Sec. 91.103Each pilot in command shall, before beginning a flight, become familiar with all available information concerning that flight. This information must include--(a) For a flight under IFR or a flight not in the vicinity of an airport, weather reports and forecasts, fuel requirements, alternatives available if the planned flight cannot be completed, and any known traffic delays of which the pilot in command has been advised by ATC;(b) For any flight, runway lengths at airports of intended use, and the following takeoff and landing distance information:(1) For civil aircraft for which an approved Airplane or Rotorcraft Flight Manual containing takeoff and landing distance data is required, the takeoff and landing distance data contained therein; and(2) For civil aircraft other than those specified in paragraph (b)(1) of this section, other reliable information appropriate to the aircraft, relating to aircraft performance under expected values of airport elevation and runway slope, aircraft gross weight, and wind and temperature.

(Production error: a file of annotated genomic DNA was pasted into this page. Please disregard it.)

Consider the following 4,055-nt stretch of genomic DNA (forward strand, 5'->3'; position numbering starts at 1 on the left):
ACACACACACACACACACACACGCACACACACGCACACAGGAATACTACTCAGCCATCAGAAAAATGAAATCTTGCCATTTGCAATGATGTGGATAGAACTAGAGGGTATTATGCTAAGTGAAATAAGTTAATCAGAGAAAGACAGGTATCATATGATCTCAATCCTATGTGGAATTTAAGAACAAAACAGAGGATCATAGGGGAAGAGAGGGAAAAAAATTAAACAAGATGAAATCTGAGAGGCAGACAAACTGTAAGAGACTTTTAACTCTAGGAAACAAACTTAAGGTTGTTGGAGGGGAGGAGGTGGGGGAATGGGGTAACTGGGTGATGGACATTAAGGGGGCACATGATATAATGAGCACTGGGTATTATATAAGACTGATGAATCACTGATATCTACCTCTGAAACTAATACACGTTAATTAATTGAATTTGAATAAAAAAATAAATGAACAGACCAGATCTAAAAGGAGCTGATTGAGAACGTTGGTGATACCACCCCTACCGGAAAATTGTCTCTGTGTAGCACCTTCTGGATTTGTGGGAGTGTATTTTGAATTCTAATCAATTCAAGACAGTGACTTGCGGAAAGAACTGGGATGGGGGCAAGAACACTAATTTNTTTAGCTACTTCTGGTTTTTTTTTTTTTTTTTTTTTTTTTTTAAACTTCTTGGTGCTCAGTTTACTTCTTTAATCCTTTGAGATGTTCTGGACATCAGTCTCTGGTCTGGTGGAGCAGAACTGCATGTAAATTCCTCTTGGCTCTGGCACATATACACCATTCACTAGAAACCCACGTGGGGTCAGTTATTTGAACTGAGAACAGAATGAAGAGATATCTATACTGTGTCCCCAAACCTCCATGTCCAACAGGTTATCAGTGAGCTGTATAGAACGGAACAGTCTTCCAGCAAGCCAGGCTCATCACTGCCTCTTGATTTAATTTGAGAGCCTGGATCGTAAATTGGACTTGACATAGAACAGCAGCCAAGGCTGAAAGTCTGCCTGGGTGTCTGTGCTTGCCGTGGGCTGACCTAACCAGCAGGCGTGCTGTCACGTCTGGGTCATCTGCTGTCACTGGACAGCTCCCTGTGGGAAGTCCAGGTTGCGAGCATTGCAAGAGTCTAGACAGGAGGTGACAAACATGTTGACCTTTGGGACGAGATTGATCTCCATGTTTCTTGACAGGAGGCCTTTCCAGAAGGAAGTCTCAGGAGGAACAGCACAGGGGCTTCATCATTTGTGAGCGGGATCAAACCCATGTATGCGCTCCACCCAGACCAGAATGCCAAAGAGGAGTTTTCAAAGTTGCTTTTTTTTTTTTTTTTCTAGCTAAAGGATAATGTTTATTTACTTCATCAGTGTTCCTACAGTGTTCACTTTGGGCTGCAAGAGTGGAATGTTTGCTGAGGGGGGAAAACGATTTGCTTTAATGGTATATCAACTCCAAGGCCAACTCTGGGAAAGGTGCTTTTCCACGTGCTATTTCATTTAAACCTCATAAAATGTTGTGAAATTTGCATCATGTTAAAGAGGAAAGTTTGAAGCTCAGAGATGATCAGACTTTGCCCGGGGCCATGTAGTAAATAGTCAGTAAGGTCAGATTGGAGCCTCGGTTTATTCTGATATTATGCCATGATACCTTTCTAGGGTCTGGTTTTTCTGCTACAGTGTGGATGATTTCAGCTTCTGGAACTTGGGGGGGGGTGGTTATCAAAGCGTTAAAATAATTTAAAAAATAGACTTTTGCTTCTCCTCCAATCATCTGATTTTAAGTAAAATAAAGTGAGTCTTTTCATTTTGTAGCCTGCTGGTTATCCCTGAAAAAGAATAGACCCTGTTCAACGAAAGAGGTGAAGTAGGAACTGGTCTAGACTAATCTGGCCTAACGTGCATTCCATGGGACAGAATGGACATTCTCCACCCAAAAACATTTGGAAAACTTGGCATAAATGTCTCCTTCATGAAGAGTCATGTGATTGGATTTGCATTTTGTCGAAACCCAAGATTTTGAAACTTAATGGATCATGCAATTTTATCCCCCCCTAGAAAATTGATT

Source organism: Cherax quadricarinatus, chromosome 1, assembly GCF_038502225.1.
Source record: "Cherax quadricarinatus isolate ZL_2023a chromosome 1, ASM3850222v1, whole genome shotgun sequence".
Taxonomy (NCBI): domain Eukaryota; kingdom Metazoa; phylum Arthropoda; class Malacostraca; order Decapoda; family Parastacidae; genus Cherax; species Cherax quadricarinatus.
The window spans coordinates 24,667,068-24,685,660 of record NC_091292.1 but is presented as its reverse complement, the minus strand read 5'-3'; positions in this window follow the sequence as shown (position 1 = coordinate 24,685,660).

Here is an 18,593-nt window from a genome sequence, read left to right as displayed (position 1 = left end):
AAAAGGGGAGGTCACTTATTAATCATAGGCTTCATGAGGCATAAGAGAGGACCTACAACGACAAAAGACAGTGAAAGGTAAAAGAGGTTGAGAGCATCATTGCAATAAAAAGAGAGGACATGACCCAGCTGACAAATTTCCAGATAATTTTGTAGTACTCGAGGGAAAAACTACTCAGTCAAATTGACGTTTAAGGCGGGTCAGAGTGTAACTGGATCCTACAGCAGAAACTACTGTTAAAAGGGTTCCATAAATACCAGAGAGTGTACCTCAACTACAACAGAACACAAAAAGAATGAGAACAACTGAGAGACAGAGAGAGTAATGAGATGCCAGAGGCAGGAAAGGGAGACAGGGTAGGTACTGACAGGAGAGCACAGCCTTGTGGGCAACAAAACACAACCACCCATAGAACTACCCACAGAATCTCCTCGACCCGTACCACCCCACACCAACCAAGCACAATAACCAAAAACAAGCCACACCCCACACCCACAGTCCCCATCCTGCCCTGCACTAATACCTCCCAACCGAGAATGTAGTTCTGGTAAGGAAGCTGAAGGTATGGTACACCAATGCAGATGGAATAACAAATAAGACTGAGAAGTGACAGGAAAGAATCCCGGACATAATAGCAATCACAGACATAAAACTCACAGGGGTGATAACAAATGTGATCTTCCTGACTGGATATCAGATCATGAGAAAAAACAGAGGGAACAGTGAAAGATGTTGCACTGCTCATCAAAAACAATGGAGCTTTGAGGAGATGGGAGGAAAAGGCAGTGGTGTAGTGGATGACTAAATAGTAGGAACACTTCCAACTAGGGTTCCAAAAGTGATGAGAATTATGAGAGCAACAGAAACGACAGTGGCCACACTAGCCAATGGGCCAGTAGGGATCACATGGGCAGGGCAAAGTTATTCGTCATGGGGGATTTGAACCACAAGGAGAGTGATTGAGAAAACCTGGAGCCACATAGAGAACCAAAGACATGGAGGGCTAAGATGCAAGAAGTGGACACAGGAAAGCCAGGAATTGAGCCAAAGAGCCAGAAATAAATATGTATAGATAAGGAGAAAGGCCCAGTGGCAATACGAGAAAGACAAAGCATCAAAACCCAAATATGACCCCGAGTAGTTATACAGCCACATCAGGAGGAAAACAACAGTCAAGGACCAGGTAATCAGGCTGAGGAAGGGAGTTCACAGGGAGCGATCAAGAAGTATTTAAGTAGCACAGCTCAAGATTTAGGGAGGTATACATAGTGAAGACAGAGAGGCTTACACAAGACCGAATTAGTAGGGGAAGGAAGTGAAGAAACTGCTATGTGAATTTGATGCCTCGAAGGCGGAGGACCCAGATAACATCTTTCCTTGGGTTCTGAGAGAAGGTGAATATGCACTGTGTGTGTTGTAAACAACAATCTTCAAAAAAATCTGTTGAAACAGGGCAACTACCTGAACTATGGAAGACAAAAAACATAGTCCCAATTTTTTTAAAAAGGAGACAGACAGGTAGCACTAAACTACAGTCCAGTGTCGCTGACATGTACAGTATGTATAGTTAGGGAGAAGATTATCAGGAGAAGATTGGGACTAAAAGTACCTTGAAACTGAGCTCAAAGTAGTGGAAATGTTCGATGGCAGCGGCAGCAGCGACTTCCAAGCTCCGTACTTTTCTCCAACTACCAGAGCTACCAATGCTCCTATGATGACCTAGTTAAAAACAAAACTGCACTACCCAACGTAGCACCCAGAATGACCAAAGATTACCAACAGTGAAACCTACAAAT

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To my knowledge, they don't address it directly, which is true, but you know if an official shows up to talk to you about something happening, they'll cite the following:
And you know the FAA's motto "we're not happy until you're not happy"

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From 'Everything Explained for the Professional Pilot' by Richie Lengel, in the 'Formulas & Rules of Thumb' section:"Takeoff & Humidity; High Humidity conditions - add 10% to the computed takeoff distance and anticipate a reduced climb rate."